Each of us will likely be a part of various groups that we join because of what we feel we have in common with the group, whether support for a footy team, interest in a sport, local school community or feelings of rebellion and alienation. So, if the govt is to appeal to the group spirit, it first has to find the hook to pull a lot of us in. Sacrifice in times of national or local emergencies are easy, its the every day that is the struggle now that we are less homogeneous.

Tel
Tel
9 years ago
Reply to  Pedro

Maybe it’s OK if people are different to one another.

Just tentatively putting that out there.

Thomas the Tout
Thomas the Tout
9 years ago

Well put Nicholas, but I hope that no-one in the Labor Govt. reads it; or if they do, they cannot implement it.
When SA had the Olsen govt., one of the more memorable letters to the editor was for the government to stop treating us as if we are numbers, and to treat us as people. I think there is an odd connection with your point

paul walter
paul walter
9 years ago

It’s the sobering reality of a “designed system”, the sense that we are of the same value as lab mice, curiosities on treadmills pointlessly running fast without going anywhere.
Now Pedro and I are usually antagonistic but I identify with where he’s coming from and share the cynicism; the sense of being alienated from something that now has a life of its own; a runaway train.
Thom the Tout, am from Adelaide too and involved in the Save St Clair Park group to try and save that park, I always hoped that Labor would avoid the Olsen mistakes, they certainly campaigned on that but then embraced them and the result was more race to the bottom, shopfront, tabloid politics within that “designed system”, whilst the politicians got behind closed doors, deal-making with the developers.
Now the solipsism is complete, as naifs eagerly embrace the dry lib opposition as saviours of parks and enviros.
I can’t see the libs (Campbell Newman?) standing up to vested interests if Labor won’t buck them and Labor won’t buck them because it is a top down system, imposing a legal, economic and ideological framework with a deep interest in and capacity for, the dumbing down/ atomisation of humanity and expropriation of the commons, not preservation of locales and communities.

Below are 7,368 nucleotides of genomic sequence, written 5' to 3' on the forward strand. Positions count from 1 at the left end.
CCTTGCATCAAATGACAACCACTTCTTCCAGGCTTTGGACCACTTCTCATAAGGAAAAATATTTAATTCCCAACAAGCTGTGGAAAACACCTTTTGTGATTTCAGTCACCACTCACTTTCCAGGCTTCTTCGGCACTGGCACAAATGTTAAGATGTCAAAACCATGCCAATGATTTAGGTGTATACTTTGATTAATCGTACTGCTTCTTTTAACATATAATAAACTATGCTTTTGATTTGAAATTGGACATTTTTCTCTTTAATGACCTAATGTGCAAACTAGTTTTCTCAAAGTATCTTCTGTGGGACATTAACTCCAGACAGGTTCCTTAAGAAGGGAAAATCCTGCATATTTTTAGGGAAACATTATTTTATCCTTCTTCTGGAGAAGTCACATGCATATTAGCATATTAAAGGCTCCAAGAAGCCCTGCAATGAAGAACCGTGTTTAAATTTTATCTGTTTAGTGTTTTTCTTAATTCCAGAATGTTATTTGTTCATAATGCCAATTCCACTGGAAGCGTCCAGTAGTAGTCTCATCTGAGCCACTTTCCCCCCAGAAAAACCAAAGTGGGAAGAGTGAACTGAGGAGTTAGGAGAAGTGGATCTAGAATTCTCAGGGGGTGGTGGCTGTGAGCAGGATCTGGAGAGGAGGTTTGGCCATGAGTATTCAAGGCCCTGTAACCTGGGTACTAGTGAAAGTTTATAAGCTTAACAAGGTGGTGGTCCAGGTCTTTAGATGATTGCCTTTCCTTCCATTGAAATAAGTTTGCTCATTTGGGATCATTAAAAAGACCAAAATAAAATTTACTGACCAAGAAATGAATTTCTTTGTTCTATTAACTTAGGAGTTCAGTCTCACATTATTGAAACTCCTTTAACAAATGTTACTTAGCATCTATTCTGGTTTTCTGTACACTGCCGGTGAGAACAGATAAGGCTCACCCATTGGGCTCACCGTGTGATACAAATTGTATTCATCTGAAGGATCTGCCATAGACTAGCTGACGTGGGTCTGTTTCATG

We are a Satrapy, not a nation and lib-lab are “two right wing factions vying for control of a one party state”, to”manage the decline”, while the public sits back like mushrooms, kept in the dark and fed on you know what.

Pedro
Pedro
9 years ago

Paul, in case you didn’t notice before, Labor is the party of vested interests, and especially at State level. Anybody who knows property developers knows this for a fact. It’s amazing how obvious they are about it. As Labor has grown into its current form as a patronage and ambition machine, it has lost any ethical heart or soul and this has been obvious since 2007 and especially so since 2010.

Tel
Tel
9 years ago

… to tell a story about an ‘us’ that transcends the 22 million odd “I”s that subsist in the country.

Not to mention the smaller but still significant number of I’s subsisting in Canberra.

To make a “we” requires effort and understanding on all sides.

jennifer
jennifer
9 years ago
Reply to  Tel

…..and a goal that is clear, attainable, highly desirable or essential; and which cannot be accomplished without the support of the entire group.